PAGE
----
Of those 4,434 total graduates, 525 artists had records in the Blouin ArtInfo database, although not all of them had works that sold. Overall, 10.5% of graduates had sold at least one work at auction between 1922 and 2016. But men were significantly more likely to have penetrated the secondary market: 12.2% of male graduates had work sell at auction, compared with just 7.4% of female graduates. By comparison, ARTNews analyzed works sold between 2010 and 2015 in Postwar and Contemporary evening sales held in November at Sotheby’s, Christie’s, and Phillips and found 92% were by male artists.

But here’s where things get interesting: When artists were ranked by average auction prices, women came out on top. “Female artists have significantly higher ranks compared to male artists,” the researchers wrote. They ranked all the artists again using another methodology which controlled for the artist’s primary medium, average artwork size, and other variables that contribute to a work’s price, and again found women artists ranked significantly higher, and the premium is largely driven by pre-1983 female graduates.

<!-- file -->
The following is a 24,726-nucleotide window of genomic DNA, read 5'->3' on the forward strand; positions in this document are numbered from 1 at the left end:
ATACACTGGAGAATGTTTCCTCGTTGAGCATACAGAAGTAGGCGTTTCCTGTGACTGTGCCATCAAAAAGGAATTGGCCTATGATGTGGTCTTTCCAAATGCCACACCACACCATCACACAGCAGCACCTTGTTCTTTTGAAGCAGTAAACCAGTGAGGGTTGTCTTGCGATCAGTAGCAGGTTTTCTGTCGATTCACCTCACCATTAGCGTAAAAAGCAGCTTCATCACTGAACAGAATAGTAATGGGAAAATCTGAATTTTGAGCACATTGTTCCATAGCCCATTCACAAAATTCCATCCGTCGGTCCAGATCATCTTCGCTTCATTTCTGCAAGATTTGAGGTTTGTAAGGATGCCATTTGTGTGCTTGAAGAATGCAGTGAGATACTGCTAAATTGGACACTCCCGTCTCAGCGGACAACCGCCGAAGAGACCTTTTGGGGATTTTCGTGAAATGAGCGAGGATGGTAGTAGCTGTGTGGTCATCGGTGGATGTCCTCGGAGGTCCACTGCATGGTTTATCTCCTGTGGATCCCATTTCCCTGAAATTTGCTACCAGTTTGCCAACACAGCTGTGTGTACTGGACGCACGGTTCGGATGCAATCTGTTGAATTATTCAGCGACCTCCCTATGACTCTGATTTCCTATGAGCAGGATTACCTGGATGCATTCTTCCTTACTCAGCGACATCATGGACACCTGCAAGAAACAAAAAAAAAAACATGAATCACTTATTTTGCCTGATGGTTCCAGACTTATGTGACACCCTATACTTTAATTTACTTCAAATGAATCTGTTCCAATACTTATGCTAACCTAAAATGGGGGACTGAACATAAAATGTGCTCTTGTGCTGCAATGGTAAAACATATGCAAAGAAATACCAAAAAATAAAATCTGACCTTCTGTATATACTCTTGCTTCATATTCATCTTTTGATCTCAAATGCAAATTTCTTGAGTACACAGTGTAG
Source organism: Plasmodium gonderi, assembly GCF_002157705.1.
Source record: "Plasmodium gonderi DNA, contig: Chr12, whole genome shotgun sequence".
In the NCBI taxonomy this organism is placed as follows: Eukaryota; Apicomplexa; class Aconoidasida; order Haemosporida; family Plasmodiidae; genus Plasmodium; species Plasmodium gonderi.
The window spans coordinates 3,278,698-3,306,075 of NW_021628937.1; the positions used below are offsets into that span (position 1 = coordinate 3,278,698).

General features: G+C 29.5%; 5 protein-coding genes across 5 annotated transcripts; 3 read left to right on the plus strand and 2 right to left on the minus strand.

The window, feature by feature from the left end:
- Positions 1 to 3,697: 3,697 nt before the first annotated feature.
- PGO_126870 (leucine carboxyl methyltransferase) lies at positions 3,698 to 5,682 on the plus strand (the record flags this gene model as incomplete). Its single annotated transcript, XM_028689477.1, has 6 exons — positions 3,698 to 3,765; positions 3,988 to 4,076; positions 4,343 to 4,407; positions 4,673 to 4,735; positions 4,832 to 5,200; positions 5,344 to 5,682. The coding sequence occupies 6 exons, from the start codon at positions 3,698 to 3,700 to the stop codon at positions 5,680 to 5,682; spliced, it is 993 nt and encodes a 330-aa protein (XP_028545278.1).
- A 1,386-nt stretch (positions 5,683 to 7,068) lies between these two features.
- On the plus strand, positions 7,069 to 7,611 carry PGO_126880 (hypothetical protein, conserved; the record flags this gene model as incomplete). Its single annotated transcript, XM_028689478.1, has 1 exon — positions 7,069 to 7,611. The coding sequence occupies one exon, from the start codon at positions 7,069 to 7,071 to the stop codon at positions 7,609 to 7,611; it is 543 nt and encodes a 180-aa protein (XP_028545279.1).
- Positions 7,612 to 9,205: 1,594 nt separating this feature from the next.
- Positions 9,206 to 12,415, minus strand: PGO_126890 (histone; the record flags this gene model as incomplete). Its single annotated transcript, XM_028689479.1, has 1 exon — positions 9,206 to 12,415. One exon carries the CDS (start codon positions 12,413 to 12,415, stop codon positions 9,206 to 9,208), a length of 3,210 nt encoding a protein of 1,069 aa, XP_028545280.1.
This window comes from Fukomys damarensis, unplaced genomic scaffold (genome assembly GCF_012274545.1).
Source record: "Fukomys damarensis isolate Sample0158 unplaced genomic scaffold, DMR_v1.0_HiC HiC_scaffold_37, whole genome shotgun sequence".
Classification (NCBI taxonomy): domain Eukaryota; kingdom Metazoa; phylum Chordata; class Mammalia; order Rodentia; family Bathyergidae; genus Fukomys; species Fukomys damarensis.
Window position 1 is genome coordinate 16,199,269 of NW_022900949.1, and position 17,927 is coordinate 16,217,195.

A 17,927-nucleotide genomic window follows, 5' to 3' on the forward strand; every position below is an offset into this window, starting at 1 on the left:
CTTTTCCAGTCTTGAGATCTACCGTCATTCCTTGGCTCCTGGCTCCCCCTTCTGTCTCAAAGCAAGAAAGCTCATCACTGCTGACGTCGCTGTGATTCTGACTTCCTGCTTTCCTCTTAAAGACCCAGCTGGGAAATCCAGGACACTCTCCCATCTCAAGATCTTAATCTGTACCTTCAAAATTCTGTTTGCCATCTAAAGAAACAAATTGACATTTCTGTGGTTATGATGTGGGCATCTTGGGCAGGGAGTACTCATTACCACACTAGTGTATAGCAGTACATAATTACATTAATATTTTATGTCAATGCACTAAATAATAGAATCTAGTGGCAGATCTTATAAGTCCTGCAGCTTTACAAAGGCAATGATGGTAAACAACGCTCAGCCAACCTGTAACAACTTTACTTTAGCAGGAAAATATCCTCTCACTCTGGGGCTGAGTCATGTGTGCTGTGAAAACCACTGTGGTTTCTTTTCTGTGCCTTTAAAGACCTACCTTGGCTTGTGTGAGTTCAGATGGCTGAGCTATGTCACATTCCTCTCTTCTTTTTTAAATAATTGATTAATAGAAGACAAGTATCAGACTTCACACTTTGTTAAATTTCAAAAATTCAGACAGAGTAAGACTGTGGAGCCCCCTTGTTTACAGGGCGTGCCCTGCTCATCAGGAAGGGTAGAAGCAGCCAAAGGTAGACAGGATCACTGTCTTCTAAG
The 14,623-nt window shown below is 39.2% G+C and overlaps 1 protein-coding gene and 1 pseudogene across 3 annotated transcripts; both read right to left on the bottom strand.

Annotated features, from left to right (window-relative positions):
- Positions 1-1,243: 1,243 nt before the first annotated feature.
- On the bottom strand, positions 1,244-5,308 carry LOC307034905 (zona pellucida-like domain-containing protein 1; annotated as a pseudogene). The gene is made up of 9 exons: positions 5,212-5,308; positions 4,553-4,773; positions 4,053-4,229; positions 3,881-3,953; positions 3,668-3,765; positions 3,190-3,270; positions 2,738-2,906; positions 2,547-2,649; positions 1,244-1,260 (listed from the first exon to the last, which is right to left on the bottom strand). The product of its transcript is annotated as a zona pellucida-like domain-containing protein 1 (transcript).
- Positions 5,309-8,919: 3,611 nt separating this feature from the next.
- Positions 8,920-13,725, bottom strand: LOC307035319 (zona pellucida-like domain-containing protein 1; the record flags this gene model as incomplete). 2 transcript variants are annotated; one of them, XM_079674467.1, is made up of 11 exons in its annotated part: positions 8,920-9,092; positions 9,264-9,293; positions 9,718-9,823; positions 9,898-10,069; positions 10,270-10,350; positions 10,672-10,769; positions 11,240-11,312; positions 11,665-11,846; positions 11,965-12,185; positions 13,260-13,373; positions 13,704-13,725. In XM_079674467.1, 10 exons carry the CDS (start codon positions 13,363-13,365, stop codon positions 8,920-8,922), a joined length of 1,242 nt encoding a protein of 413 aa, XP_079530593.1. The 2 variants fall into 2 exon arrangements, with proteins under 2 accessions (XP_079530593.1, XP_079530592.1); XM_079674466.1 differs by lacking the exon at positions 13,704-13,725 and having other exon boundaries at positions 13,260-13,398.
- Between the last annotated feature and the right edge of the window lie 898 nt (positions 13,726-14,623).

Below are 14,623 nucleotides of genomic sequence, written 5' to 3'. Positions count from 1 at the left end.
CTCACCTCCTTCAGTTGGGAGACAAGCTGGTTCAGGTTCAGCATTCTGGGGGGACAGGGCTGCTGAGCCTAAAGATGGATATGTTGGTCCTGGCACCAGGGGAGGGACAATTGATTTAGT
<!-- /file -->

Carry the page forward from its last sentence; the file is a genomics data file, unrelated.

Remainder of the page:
Mary Sabbatino, vice president at Galerie Lelong, said she was surprised by the results, given the observable gender asymmetry at all levels of the art world, except for among students, where women are in the majority. Important gatekeepers, such as collectors and museum board members, are still mostly men.

“It’s still men who are making the decisions,” she said. She also cautioned against reading too much into auction results, noting that prices at auction can be more of a statement about the whims of two potential bidders than a generalizable statement about an artist’s market worth.

To measure artists’ footprint another way, the researchers also tested for institutional recognition, measured by citations in the Google Books corpus of over a million volumes (in this case they searched only for artists who graduated in 1920 or after). In the pre-1983 cohort, “men were cited three to fourteen times more frequently than women in the same class,” they found, even when controlling for the ratio of men to women in the class. After 1983, that imbalance was less severe, but still noticeable: Male graduates were cited two to three times as often.